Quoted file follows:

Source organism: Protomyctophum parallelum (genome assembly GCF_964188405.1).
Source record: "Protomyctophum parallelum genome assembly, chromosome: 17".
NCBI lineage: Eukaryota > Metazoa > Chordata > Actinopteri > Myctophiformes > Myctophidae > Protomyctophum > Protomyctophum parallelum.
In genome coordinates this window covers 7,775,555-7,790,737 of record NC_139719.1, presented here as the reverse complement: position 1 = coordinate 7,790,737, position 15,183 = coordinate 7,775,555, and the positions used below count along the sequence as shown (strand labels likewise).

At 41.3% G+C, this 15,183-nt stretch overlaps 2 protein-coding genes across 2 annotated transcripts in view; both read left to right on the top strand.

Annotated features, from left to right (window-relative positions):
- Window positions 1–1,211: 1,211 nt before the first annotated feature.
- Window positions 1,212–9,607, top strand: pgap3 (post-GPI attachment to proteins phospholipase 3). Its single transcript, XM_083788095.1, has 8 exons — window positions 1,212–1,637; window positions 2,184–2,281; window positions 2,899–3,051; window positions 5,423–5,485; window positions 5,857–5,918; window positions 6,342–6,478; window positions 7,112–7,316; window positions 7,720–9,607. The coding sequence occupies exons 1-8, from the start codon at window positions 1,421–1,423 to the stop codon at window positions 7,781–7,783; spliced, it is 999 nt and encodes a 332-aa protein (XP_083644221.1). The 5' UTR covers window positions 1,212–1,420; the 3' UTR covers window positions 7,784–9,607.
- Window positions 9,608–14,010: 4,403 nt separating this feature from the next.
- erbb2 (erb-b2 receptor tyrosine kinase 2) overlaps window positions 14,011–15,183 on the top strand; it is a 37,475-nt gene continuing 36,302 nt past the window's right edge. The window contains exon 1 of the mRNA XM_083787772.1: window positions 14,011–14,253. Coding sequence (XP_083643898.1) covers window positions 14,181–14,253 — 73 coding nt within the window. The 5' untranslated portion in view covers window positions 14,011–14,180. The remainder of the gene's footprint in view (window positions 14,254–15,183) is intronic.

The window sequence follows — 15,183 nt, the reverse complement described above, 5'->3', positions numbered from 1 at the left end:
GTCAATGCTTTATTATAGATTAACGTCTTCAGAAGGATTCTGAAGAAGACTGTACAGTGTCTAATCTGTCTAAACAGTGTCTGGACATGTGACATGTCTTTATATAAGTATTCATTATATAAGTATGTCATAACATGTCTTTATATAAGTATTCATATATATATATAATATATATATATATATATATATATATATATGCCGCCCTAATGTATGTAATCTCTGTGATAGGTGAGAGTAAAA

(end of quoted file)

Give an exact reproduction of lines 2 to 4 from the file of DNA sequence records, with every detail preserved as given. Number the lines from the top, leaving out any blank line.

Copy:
Source record: "Protomyctophum parallelum genome assembly, chromosome: 17".
NCBI lineage: Eukaryota > Metazoa > Chordata > Actinopteri > Myctophiformes > Myctophidae > Protomyctophum > Protomyctophum parallelum.
In genome coordinates this window covers 7,775,555-7,790,737 of record NC_139719.1, presented here as the reverse complement: position 1 = coordinate 7,790,737, position 15,183 = coordinate 7,775,555, and the positions used below count along the sequence as shown (strand labels likewise).